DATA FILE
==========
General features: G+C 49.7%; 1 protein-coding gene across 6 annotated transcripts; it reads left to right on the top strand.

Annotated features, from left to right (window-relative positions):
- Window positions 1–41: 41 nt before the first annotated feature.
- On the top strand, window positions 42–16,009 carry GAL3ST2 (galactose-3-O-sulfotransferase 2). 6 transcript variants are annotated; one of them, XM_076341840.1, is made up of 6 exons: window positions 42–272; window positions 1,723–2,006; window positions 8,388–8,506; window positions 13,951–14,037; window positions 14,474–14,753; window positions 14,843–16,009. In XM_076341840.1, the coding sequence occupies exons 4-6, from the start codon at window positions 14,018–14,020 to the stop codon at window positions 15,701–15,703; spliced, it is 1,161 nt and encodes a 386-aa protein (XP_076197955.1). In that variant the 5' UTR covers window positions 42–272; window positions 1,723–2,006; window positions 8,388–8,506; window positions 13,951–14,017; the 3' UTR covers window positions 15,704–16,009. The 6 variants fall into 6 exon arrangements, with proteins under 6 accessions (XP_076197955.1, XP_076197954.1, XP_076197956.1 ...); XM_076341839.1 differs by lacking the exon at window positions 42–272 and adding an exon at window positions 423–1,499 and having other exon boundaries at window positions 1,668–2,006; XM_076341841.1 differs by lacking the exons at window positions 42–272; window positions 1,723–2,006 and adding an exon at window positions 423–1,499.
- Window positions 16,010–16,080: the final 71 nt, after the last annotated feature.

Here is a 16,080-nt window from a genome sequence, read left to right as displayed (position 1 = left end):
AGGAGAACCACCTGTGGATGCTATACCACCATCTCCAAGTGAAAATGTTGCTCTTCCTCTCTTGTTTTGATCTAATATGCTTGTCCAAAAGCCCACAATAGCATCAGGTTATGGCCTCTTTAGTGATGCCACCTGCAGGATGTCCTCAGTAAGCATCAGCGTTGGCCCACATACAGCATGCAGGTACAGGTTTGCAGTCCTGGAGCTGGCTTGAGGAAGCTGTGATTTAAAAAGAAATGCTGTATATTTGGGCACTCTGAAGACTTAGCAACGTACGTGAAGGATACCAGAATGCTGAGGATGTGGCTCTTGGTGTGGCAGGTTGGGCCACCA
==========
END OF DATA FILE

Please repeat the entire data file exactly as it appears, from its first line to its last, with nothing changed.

General features: G+C 49.7%; 1 protein-coding gene across 6 annotated transcripts; it reads left to right on the top strand.

Annotated features, from left to right (window-relative positions):
- Window positions 1–41: 41 nt before the first annotated feature.
- On the top strand, window positions 42–16,009 carry GAL3ST2 (galactose-3-O-sulfotransferase 2). 6 transcript variants are annotated; one of them, XM_076341840.1, is made up of 6 exons: window positions 42–272; window positions 1,723–2,006; window positions 8,388–8,506; window positions 13,951–14,037; window positions 14,474–14,753; window positions 14,843–16,009. In XM_076341840.1, the coding sequence occupies exons 4-6, from the start codon at window positions 14,018–14,020 to the stop codon at window positions 15,701–15,703; spliced, it is 1,161 nt and encodes a 386-aa protein (XP_076197955.1). In that variant the 5' UTR covers window positions 42–272; window positions 1,723–2,006; window positions 8,388–8,506; window positions 13,951–14,017; the 3' UTR covers window positions 15,704–16,009. The 6 variants fall into 6 exon arrangements, with proteins under 6 accessions (XP_076197955.1, XP_076197954.1, XP_076197956.1 ...); XM_076341839.1 differs by lacking the exon at window positions 42–272 and adding an exon at window positions 423–1,499 and having other exon boundaries at window positions 1,668–2,006; XM_076341841.1 differs by lacking the exons at window positions 42–272; window positions 1,723–2,006 and adding an exon at window positions 423–1,499.
- Window positions 16,010–16,080: the final 71 nt, after the last annotated feature.

Here is a 16,080-nt window from a genome sequence, read left to right as displayed (position 1 = left end):
AGGAGAACCACCTGTGGATGCTATACCACCATCTCCAAGTGAAAATGTTGCTCTTCCTCTCTTGTTTTGATCTAATATGCTTGTCCAAAAGCCCACAATAGCATCAGGTTATGGCCTCTTTAGTGATGCCACCTGCAGGATGTCCTCAGTAAGCATCAGCGTTGGCCCACATACAGCATGCAGGTACAGGTTTGCAGTCCTGGAGCTGGCTTGAGGAAGCTGTGATTTAAAAAGAAATGCTGTATATTTGGGCACTCTGAAGACTTAGCAACGTACGTGAAGGATACCAGAATGCTGAGGATGTGGCTCTTGGTGTGGCAGGTTGGGCCACCA